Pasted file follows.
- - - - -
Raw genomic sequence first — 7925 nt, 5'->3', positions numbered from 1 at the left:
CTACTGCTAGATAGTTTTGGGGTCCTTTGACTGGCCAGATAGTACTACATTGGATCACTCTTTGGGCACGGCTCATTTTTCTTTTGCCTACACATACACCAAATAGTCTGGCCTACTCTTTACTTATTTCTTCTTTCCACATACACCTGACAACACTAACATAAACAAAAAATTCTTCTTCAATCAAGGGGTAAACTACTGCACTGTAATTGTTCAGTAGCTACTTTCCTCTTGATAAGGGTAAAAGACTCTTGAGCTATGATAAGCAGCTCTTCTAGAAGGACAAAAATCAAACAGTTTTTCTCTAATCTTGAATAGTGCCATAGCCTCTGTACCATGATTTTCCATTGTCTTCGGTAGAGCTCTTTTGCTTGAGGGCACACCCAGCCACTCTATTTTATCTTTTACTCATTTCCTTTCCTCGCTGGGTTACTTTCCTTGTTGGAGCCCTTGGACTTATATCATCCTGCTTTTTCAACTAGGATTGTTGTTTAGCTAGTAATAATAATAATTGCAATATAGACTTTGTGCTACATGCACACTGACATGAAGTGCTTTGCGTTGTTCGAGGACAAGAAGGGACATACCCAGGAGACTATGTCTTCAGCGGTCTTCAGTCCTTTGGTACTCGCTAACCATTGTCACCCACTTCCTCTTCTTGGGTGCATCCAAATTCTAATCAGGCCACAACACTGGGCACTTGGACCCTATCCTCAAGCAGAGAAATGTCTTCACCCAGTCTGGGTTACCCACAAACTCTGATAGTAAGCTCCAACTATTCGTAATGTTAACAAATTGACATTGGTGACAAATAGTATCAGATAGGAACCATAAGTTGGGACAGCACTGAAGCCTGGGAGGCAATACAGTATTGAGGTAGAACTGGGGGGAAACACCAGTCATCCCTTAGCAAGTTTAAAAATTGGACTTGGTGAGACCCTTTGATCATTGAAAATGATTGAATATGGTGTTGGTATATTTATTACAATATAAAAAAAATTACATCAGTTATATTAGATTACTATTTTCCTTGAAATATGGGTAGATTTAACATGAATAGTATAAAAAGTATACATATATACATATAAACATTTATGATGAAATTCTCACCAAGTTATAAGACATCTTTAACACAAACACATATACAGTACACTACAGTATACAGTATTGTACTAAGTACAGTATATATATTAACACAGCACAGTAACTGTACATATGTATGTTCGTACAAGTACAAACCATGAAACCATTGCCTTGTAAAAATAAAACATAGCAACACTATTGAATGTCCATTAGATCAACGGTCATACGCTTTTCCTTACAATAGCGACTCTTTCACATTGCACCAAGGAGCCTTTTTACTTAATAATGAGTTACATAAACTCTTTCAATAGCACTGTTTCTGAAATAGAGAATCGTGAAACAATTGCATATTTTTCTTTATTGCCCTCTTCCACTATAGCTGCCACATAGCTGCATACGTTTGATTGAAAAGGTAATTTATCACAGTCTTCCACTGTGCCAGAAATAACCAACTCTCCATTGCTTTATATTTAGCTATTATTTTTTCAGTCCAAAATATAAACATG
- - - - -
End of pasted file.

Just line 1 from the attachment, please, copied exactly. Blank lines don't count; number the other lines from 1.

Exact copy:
Raw genomic sequence first — 7925 nt, 5'->3', positions numbered from 1 at the left: